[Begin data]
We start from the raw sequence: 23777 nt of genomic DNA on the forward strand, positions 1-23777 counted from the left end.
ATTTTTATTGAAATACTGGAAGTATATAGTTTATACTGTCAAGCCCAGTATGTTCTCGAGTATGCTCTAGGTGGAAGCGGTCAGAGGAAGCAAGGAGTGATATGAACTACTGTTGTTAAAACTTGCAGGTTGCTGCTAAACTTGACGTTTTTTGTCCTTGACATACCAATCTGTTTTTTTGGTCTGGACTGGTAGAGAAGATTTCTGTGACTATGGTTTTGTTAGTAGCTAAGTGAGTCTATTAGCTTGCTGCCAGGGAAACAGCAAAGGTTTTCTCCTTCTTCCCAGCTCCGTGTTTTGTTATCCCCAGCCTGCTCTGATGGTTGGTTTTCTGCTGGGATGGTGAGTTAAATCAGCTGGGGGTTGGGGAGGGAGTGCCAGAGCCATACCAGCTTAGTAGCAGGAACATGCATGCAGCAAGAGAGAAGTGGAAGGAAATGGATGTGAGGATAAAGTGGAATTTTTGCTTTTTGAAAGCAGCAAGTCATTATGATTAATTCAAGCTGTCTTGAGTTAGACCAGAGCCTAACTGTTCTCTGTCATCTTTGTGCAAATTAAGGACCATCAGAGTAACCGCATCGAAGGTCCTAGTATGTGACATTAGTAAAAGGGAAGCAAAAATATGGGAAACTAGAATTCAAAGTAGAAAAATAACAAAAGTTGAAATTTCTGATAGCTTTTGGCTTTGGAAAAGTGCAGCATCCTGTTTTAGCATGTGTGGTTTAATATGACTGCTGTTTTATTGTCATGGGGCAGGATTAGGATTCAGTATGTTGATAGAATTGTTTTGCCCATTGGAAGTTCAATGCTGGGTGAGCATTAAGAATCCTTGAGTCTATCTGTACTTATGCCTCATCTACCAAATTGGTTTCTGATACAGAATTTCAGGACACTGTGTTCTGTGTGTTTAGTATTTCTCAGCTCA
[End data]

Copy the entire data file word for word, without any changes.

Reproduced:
We start from the raw sequence: 23777 nt of genomic DNA on the forward strand, positions 1-23777 counted from the left end.
ATTTTTATTGAAATACTGGAAGTATATAGTTTATACTGTCAAGCCCAGTATGTTCTCGAGTATGCTCTAGGTGGAAGCGGTCAGAGGAAGCAAGGAGTGATATGAACTACTGTTGTTAAAACTTGCAGGTTGCTGCTAAACTTGACGTTTTTTGTCCTTGACATACCAATCTGTTTTTTTGGTCTGGACTGGTAGAGAAGATTTCTGTGACTATGGTTTTGTTAGTAGCTAAGTGAGTCTATTAGCTTGCTGCCAGGGAAACAGCAAAGGTTTTCTCCTTCTTCCCAGCTCCGTGTTTTGTTATCCCCAGCCTGCTCTGATGGTTGGTTTTCTGCTGGGATGGTGAGTTAAATCAGCTGGGGGTTGGGGAGGGAGTGCCAGAGCCATACCAGCTTAGTAGCAGGAACATGCATGCAGCAAGAGAGAAGTGGAAGGAAATGGATGTGAGGATAAAGTGGAATTTTTGCTTTTTGAAAGCAGCAAGTCATTATGATTAATTCAAGCTGTCTTGAGTTAGACCAGAGCCTAACTGTTCTCTGTCATCTTTGTGCAAATTAAGGACCATCAGAGTAACCGCATCGAAGGTCCTAGTATGTGACATTAGTAAAAGGGAAGCAAAAATATGGGAAACTAGAATTCAAAGTAGAAAAATAACAAAAGTTGAAATTTCTGATAGCTTTTGGCTTTGGAAAAGTGCAGCATCCTGTTTTAGCATGTGTGGTTTAATATGACTGCTGTTTTATTGTCATGGGGCAGGATTAGGATTCAGTATGTTGATAGAATTGTTTTGCCCATTGGAAGTTCAATGCTGGGTGAGCATTAAGAATCCTTGAGTCTATCTGTACTTATGCCTCATCTACCAAATTGGTTTCTGATACAGAATTTCAGGACACTGTGTTCTGTGTGTTTAGTATTTCTCAGCTCA